Wednesday, December 11, 2013
By Amy Calder email@example.com
(Continued from page 1)
John Weeks on Wednesda stands in front of his downtown Waterville building on Main Street that was destroyed by fire in May. Weeks says he plans to raze the structure and possibly build another at the site.
Staff photo by David Leaming
John Weeks walks through the damaged first floor of his Main Street building in Waterville that was destroyed by fire last May. Weeks says he plans to demolish the structure and may rebuild at the location.
Staff photo by David Leaming
He said Weeks has been cooperative with him and the only issue with the burned building is aesthetic.
"Obviously, we'd like our neighborhood to be as good-looking as it possibly can be," Giguere said. "It's going to be nice when the building gets taken out — for all of Main Street."
Eyesore and danger
Buildings damaged to this degree ought to be removed, according to fire Chief David LaFountain.
"Besides being an eyesore, there's a level of danger there," he said. "The sooner it comes down, the better."
After the fire, the City Council launched a committee to look at sprinkler systems downtown, inspection records and other safety-related issues.
The council on Sept. 3 voted to authorize LaFountain to enforce national fire safety codes downtown. Council Chairman Erik Thomas, D-Ward 4, said at the time that when the fire occurred, nobody was designated as a person who had the authority to enforce codes already in place.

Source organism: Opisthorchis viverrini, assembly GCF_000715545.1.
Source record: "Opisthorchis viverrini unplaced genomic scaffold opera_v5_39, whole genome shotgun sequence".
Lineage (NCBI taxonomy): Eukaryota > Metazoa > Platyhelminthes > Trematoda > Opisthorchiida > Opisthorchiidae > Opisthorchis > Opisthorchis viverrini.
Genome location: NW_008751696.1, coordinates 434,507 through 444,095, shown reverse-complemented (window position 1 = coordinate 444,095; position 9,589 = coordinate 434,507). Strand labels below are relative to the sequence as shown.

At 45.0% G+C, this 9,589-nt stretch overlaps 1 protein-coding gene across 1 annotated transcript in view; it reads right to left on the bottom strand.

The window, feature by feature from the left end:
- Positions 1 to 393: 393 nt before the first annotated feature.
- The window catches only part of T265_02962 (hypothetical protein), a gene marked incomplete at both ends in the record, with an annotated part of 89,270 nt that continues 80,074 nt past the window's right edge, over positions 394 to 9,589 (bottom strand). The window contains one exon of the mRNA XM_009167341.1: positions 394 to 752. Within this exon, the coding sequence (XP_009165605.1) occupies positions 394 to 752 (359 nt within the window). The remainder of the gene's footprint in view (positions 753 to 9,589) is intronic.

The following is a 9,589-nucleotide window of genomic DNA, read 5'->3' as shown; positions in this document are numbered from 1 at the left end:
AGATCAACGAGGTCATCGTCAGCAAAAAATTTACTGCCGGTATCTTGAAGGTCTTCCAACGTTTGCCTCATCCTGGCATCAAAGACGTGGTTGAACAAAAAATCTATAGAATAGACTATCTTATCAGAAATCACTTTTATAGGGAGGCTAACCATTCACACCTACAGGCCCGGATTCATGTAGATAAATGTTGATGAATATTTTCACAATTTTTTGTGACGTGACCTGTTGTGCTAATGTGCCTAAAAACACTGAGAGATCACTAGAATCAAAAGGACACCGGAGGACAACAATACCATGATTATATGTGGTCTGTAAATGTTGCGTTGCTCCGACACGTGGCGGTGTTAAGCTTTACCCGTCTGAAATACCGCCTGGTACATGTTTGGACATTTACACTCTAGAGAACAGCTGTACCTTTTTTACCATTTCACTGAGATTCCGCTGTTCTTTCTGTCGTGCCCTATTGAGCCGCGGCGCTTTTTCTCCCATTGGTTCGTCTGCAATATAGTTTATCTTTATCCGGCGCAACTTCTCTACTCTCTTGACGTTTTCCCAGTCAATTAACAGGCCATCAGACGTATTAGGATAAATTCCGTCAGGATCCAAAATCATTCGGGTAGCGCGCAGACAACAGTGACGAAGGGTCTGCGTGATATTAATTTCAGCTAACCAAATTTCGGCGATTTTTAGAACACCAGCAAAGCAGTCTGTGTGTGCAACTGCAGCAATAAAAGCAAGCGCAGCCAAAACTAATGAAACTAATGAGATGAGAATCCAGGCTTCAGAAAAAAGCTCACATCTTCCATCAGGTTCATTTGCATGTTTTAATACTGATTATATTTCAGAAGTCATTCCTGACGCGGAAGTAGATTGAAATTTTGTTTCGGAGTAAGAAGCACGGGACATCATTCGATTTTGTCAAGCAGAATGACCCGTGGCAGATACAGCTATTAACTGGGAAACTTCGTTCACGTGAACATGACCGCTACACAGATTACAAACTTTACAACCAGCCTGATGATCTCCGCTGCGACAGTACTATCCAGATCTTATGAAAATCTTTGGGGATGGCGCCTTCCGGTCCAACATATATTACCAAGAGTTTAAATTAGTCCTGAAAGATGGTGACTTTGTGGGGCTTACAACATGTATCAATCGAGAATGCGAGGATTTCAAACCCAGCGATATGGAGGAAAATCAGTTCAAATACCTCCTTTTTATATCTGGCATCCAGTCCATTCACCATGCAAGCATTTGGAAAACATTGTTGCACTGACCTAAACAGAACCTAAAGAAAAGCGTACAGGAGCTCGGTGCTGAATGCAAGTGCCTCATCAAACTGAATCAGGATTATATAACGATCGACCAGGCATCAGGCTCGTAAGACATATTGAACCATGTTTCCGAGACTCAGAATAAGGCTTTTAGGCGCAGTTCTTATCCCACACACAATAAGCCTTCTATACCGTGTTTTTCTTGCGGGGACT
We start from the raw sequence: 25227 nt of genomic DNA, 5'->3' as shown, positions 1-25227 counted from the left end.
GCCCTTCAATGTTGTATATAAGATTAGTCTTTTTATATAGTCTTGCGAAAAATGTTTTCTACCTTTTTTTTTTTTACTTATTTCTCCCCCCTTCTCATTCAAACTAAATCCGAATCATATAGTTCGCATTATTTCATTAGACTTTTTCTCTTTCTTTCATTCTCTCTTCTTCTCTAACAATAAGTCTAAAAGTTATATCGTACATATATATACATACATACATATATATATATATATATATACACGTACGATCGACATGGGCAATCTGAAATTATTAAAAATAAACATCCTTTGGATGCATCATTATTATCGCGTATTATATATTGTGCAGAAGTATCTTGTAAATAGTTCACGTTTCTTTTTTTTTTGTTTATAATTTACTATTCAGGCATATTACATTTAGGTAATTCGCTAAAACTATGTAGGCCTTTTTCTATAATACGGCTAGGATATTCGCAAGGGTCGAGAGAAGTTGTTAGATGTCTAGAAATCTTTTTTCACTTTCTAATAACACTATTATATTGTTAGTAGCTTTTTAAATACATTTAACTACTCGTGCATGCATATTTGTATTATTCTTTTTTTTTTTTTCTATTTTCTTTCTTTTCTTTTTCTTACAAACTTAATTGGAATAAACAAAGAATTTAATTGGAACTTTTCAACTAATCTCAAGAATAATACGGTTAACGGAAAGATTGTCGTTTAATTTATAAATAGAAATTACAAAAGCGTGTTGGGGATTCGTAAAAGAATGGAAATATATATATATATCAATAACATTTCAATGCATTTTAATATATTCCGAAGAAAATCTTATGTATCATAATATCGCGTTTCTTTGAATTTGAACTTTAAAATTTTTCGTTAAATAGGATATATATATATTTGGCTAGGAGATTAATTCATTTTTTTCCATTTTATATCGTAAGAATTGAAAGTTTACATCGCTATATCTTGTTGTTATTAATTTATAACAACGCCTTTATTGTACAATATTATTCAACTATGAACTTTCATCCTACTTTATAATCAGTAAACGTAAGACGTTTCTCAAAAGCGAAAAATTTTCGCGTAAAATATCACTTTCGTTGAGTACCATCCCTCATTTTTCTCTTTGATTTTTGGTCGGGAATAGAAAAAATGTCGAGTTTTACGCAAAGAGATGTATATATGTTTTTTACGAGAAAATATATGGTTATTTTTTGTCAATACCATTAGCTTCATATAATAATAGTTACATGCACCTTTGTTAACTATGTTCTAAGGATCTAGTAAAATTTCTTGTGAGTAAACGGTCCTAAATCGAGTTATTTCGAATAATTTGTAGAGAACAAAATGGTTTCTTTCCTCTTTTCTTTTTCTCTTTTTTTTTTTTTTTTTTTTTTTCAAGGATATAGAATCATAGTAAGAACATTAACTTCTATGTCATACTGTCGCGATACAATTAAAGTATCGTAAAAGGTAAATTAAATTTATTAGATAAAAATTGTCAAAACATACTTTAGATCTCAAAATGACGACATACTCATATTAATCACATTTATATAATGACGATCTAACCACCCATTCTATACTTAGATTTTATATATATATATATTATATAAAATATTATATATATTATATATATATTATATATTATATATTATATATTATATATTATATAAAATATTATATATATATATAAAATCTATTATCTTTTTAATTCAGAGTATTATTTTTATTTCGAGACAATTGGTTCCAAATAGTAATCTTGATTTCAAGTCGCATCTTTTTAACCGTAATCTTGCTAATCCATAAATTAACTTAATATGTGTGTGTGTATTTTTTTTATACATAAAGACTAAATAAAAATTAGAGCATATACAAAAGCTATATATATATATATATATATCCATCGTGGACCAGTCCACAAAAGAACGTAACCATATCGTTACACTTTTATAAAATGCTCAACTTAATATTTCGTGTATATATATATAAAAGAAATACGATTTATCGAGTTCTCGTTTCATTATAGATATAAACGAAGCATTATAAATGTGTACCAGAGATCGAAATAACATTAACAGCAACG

Downtown business owners who attended the Sept. 3 meeting asked whether buildings that have never had sprinkler systems would now be required to have them. The cost to do so would be prohibitive, they said.
LaFountain said his department does regular fire safety inspections downtown and works with building owners to help them comply with codes. He sought to assure building owners that if they have had inspections from the Fire Department and were found to be in compliance, they should not worry.
The discussion was the result of concerns about the fire at Weeks' building. LaFountain said Weeks turned off the sprinkler system in 2005 and it was understood he would turn it back on if he had people living in the building, but that did not occur.
A matter of survival
Weeks said that several years ago he renovated the second floor of the building and had to remove about a third of the sprinkler system in order to do the work. At the time, he didn't plan to have people living in the building, he said.
He said he hired a person who needed a place to live and he offered him one of the apartments, not knowing he was violating code. He was then told he had to have a sprinkler system, which would have cost about $30,000, he said.
At his request, Weeks said, the State Fire Marshal's Office walked through the building with him to determine how he could bring it up to code without having to spend that much money. Weeks installed a fire wall and added fire doors.
"I was trying to do the right thing and still economically survive," he said.
Weeks' business, JR's Trading & Pawn, previously occupied the first floor of the building. He ultimately moved the shop to 100 Elm St. and INK-4-LIFE moved into the space he vacated. After the fire, the tattoo shop moved across the street to the former Levine's clothing store and now has an entrance on Front Street.
Amy Calder — 861-9247